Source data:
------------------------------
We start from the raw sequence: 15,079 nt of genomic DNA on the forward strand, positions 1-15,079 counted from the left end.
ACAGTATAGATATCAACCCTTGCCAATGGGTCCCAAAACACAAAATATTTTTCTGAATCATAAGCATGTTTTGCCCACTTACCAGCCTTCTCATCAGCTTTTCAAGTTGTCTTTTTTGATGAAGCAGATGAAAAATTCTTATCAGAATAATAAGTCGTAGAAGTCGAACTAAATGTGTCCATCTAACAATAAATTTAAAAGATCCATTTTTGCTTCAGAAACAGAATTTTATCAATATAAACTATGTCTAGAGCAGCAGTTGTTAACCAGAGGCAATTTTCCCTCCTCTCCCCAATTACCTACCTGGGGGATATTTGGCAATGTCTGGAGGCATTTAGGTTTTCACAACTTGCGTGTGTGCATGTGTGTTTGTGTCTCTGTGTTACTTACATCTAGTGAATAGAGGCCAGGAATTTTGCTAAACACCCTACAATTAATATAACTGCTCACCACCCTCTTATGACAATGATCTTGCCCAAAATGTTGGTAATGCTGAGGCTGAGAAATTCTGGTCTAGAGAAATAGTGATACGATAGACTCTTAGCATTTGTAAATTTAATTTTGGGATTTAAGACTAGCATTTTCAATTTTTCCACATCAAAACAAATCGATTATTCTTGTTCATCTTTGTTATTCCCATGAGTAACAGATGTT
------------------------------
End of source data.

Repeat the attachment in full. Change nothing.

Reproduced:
We start from the raw sequence: 15,079 nt of genomic DNA on the forward strand, positions 1-15,079 counted from the left end.
ACAGTATAGATATCAACCCTTGCCAATGGGTCCCAAAACACAAAATATTTTTCTGAATCATAAGCATGTTTTGCCCACTTACCAGCCTTCTCATCAGCTTTTCAAGTTGTCTTTTTTGATGAAGCAGATGAAAAATTCTTATCAGAATAATAAGTCGTAGAAGTCGAACTAAATGTGTCCATCTAACAATAAATTTAAAAGATCCATTTTTGCTTCAGAAACAGAATTTTATCAATATAAACTATGTCTAGAGCAGCAGTTGTTAACCAGAGGCAATTTTCCCTCCTCTCCCCAATTACCTACCTGGGGGATATTTGGCAATGTCTGGAGGCATTTAGGTTTTCACAACTTGCGTGTGTGCATGTGTGTTTGTGTCTCTGTGTTACTTACATCTAGTGAATAGAGGCCAGGAATTTTGCTAAACACCCTACAATTAATATAACTGCTCACCACCCTCTTATGACAATGATCTTGCCCAAAATGTTGGTAATGCTGAGGCTGAGAAATTCTGGTCTAGAGAAATAGTGATACGATAGACTCTTAGCATTTGTAAATTTAATTTTGGGATTTAAGACTAGCATTTTCAATTTTTCCACATCAAAACAAATCGATTATTCTTGTTCATCTTTGTTATTCCCATGAGTAACAGATGTT